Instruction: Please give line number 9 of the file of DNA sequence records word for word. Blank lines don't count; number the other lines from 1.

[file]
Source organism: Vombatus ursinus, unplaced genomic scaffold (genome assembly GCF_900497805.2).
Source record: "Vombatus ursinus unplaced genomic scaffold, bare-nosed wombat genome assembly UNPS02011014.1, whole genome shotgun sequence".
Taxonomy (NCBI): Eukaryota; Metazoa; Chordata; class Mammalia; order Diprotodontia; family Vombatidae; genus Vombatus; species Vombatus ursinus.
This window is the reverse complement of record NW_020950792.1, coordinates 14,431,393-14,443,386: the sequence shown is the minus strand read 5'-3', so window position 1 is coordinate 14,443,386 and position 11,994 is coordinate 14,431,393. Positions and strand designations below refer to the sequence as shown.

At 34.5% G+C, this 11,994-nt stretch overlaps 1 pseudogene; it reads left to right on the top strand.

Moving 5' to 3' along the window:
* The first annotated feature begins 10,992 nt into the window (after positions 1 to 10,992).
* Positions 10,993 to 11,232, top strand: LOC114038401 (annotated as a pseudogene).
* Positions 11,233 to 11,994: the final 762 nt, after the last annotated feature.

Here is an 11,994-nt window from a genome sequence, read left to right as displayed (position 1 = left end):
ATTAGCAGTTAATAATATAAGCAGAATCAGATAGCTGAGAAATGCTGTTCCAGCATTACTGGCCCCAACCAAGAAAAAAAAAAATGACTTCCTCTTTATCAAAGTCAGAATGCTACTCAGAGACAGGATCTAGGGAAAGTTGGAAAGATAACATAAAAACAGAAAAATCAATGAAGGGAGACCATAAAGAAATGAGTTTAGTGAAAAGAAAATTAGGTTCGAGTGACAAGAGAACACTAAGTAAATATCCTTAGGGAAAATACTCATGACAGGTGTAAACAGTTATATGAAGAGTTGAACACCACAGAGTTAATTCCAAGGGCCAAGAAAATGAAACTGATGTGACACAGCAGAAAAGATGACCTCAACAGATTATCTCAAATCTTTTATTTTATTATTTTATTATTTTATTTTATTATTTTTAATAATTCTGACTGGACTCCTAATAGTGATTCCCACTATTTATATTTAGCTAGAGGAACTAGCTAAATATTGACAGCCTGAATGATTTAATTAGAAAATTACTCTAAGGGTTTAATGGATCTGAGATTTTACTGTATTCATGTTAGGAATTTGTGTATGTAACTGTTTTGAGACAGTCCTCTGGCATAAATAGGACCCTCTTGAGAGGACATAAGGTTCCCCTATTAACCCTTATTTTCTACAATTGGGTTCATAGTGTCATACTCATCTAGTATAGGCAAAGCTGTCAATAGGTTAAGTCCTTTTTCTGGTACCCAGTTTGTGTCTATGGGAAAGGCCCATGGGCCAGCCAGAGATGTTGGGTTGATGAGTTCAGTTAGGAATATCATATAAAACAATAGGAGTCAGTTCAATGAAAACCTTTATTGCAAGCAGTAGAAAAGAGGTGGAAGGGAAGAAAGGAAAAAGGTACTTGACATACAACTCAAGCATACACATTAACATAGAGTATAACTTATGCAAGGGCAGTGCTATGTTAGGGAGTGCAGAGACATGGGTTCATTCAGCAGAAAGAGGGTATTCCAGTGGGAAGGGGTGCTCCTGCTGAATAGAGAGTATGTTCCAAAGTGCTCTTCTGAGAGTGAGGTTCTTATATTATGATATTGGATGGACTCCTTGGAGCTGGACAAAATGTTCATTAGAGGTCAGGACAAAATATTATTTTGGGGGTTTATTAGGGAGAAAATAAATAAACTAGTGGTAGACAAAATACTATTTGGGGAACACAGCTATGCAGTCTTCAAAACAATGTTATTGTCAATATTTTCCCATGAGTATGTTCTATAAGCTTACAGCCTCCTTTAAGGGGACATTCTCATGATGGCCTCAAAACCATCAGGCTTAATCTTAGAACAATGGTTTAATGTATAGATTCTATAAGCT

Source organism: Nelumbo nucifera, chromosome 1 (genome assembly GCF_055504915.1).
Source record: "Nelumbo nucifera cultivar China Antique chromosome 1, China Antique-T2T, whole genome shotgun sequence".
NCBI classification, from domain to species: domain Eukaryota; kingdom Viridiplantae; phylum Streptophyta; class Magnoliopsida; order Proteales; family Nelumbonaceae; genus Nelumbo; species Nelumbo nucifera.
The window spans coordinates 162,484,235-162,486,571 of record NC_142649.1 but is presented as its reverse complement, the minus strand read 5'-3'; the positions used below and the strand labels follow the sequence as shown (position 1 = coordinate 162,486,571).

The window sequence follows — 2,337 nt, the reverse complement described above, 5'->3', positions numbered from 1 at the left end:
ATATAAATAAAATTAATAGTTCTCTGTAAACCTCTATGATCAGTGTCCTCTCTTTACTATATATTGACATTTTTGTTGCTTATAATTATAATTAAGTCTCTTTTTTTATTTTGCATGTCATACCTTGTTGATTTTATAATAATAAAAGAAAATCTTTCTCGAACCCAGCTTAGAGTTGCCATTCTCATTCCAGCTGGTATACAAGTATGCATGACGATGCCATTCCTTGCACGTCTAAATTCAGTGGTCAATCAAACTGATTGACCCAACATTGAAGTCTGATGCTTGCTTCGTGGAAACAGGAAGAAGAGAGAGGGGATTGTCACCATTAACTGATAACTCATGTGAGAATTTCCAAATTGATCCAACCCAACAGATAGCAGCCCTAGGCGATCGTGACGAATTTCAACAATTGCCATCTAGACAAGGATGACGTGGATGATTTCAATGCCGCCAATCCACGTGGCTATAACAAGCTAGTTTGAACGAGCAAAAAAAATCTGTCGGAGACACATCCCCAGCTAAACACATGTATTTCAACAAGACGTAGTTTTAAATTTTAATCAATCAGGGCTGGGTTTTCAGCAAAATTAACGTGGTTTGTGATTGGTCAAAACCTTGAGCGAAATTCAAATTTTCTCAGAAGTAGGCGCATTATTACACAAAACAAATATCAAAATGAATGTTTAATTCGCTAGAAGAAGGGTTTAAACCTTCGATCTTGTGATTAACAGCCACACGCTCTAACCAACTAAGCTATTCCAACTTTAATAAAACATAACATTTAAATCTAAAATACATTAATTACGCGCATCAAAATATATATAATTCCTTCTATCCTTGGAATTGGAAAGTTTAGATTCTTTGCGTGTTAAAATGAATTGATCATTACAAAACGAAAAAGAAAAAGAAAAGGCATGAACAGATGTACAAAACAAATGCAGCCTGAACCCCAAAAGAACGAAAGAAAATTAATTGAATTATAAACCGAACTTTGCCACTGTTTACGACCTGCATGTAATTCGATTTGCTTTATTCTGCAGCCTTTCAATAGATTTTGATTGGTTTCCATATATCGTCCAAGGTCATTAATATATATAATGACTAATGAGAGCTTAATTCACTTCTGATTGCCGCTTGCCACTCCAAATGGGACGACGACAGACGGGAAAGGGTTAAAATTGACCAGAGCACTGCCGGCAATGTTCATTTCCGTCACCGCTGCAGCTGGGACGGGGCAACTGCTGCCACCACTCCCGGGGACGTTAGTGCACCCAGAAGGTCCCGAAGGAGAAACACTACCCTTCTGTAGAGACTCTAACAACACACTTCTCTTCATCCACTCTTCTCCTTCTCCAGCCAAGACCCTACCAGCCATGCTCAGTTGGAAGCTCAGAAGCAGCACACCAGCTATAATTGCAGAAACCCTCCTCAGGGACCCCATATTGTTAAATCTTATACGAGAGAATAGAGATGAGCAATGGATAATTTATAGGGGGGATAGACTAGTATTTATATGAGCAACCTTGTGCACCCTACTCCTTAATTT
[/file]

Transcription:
* Positions 11,233 to 11,994: the final 762 nt, after the last annotated feature.